FedEx has enjoyed regional dominance in parcel and cargo deliver in Southern China for a couple of years. When it entered Chinese market in 1995, FedEx enjoyed a brief monopoly of international deliveries in Southern China. It also had a stake in Hong Kong and other Cities in mainland China.
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With at least 11 weekly flights to and from Hong Kong, Beijing, Shanghai, Guangzhou and Shenzhen, FedEx had a considerable Market Share in U.S.-China delivery.
While entering Chinese market in 1995, FedEx opted for frontal-assault marketing strategy which was used in Europe in 1980s. The strategy was successful despite the Asian devaluation currency in 1997. However, the company recorded its first international quarterly loss in 2008.
The 2008 loss and poor deliveries to China ware expected to be compensated by increased Chinese export to western countries especially the United States. The company had nearly locked out competitors from southern China market of Guangzhou and Shenzhen which represented the largest manufacturing base in China. FedEx controlled over 13% of international deliveries in the region by 2001.
It faced stiff competition from UPS, DHL, TNT and China post EMS international delivery express. It is now necessary for it to protect its market from competitors and venture into new ones.
However, domestic express deliveries have been limited by bureaucracy and biased regulations from Chinese Communist Party government with the aim of shielding local investors and China Post from international competition. Competitors like DHL and UPS entered joint ventures with Chinese firms like Sinotrans and China Post.
China joined World Trade Organization and agreed to remove some regulations by 2005. This would allow fair competition between local and international delivery companies. Competitors have entered agreements and bought local Chinese firms with hope of capitalizing on the situation.
FedEx should venture into un-tapped market in remote Parts of China though increased investment.
The Chinese economy accounts for slightly over 1% of world economy but its growth rate is one of the highest with an average of over 10% in the last few years. Several cities in China rely on local companies to deliver parcels and cargo to international destinations. However, the parcels and cargo take several days to reach their destinations.
Furthermore, Southen Chinese cities are increasing their manufacturing capacities which increase their exports too. Therefore, most business establishments require fast delivery services for mails and cargo. Although competitors like UPS and DHL have been expanding their markets recently, there are enough opportunities for expansion.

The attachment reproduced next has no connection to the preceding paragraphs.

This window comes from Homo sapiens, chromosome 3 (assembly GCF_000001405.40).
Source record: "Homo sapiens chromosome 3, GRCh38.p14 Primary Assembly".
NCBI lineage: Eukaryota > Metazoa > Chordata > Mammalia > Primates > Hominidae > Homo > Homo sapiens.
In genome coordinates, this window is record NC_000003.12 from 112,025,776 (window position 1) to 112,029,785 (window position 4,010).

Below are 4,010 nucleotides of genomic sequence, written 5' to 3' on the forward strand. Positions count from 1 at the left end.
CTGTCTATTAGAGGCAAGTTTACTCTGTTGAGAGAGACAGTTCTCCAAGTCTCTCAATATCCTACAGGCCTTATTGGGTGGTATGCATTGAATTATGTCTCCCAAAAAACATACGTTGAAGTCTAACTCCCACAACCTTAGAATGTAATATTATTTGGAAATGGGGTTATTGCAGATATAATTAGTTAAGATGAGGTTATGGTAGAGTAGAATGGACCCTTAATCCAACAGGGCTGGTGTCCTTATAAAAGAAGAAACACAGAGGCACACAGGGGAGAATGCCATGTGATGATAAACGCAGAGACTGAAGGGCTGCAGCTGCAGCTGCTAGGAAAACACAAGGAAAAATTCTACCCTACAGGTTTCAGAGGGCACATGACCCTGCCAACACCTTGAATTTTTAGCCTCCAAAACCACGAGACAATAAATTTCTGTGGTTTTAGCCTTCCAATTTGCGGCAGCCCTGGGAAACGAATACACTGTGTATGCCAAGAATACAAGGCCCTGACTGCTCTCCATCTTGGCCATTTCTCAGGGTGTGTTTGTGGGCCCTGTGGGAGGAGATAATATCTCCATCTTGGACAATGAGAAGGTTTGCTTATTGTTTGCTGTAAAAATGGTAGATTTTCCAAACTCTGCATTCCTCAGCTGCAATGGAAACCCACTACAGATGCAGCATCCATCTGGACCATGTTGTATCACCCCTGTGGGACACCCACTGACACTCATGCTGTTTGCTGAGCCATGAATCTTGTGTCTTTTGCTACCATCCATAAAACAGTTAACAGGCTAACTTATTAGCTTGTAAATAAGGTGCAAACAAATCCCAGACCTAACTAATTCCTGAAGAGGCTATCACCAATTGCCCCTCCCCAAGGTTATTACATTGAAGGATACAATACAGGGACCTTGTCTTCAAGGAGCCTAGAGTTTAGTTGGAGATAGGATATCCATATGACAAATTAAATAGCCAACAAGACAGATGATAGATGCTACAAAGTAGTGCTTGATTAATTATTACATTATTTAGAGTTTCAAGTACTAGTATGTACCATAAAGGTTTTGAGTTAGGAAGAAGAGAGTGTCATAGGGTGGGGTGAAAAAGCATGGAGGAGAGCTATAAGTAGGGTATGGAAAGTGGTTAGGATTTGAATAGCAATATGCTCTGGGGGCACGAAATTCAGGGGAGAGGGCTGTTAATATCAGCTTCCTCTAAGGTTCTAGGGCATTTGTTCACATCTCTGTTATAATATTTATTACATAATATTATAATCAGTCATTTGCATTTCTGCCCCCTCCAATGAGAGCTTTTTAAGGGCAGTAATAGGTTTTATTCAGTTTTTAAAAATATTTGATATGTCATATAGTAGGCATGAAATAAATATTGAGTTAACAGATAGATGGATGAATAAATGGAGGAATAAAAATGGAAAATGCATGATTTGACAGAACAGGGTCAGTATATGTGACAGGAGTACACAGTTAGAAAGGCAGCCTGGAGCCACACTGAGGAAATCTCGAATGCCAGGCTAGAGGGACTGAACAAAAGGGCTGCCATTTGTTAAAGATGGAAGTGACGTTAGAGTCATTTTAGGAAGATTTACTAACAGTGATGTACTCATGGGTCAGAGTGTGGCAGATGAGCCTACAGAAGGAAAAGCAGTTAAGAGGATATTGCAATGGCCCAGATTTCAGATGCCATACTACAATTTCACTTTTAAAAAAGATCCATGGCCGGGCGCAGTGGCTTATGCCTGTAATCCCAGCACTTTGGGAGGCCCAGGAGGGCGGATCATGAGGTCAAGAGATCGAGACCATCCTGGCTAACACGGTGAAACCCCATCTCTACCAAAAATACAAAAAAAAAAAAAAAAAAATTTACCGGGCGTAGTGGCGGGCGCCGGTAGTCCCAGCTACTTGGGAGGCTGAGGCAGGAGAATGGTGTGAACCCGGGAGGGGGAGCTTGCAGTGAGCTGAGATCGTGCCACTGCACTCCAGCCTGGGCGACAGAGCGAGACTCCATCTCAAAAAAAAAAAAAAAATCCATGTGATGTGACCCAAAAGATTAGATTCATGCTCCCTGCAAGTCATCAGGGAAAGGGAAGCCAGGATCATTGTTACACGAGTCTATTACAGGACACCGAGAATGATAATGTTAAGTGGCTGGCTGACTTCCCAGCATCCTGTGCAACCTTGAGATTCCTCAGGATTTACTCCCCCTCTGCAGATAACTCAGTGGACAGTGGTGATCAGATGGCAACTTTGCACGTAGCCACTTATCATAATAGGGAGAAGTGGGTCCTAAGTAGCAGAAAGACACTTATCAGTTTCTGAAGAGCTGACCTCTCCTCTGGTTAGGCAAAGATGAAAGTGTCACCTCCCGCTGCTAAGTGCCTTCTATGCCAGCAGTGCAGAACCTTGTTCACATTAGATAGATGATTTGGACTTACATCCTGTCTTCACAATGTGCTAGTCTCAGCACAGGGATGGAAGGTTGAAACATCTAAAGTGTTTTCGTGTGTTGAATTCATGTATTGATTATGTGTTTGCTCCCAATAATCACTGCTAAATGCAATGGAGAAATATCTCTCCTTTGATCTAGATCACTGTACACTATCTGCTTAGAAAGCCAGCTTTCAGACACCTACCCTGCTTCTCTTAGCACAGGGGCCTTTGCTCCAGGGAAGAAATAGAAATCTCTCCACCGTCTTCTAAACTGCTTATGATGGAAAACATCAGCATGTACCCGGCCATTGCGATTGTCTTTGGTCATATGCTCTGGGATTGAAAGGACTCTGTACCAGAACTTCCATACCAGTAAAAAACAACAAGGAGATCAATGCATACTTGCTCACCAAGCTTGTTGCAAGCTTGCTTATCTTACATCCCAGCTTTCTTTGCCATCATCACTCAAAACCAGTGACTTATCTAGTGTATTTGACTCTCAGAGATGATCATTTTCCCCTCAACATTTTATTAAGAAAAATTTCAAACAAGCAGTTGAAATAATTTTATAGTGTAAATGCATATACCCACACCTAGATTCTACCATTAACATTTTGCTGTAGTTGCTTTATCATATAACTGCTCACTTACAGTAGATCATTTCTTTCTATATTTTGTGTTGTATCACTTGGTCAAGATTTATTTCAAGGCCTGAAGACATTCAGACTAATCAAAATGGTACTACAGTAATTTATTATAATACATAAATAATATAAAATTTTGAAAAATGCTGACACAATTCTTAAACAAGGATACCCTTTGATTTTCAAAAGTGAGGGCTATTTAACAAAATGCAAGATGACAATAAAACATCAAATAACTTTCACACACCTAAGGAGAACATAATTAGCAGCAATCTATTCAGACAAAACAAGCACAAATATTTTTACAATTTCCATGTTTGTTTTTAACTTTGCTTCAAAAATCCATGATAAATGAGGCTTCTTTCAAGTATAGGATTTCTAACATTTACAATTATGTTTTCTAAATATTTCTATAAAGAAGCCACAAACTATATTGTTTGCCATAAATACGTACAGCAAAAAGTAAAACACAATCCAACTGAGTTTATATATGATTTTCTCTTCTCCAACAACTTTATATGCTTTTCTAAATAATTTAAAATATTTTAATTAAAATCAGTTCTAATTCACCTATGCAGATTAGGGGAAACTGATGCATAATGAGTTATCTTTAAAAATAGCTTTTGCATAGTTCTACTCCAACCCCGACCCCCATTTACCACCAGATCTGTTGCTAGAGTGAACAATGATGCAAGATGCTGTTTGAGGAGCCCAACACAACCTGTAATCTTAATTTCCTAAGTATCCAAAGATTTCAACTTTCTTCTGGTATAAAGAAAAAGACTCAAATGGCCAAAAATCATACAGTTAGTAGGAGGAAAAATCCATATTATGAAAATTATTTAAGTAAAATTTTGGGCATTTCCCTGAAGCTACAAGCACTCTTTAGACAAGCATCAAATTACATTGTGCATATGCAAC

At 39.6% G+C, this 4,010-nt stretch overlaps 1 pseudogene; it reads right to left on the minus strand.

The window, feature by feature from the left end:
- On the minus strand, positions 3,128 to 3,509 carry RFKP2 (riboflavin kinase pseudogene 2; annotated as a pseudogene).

The investment should be based on the agreement between China and WTO to full deregulate domestic markets and lift foreign ownership restriction on local businesses by the year 2005. International companies can buy local firms or establish joint investments with Chinese citizens. FedEx can capitalize on this situation to expand its market to other Chinese cities which require international deliveries on daily basis.
Before the final day of full deregulation of domestic markets and lifting of ownership restriction on local businesses, FedEx should keenly follow Chinese government steps towards achieving the WTO target. During every deregulation step, FedEx should invest to ensure that it is ahead of its main competitors.
Meanwhile, it should continue offering quality services to its current customers and expand in its traditional market of southern China. Continued quality services will earn FedEx recommendation to new companies and those experiencing delayed or poor delivery services offered by other companies.
FedEx should enter into joint ventures with existing companies which have reliable networks within China.
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Transport and communication infrastructure is not fully developed in China. This means that there are several cities, towns and villages which are hard to gain access to yet they require delivery services. However, State owned China Post and some private companies have been operating in these areas for several years despite the poor accessibility.
FedEx can make use of these organisations to reach customers who have not gained access to reliable international delivery services. United Postal Services has gained access to the southern China through Yangtze River Express Airlines. DHL has acquired some percentage of Sinotrans to make it competitive in the region.
FedEx can counter ths competition by enhancing relationship with its existing partners and enter into agreements with new ones. Since TNT was expected to end its engagement with Sinotrans by 2003. FedEx can capitalize on that and enter into business agreements with Sinotrants to fill the gap left by TNT.
Although TNT is entering into joint venture with a subsidiary of China Post, customers who relied on its venture with Sinotrants will be left without reliable delivery service. This is a good opportunity for FedEx to explore.
FedEx must establish weather partners are reliable or not before it enter into joint ventures with them. This will ensure that their reliable and quality services are not jeopardized. Back ground check should be carried out before an agreement is reached to keep off companies with poor public approval in their areas of operation.
Alternately, FedEx can identify local courier and delivery companies which can be trusted by customers in their respective areas and then enter into joint ventures with them. Finally, when the company has established enough links with customers, it can improve its services while it introduces other competitive services to their new customers.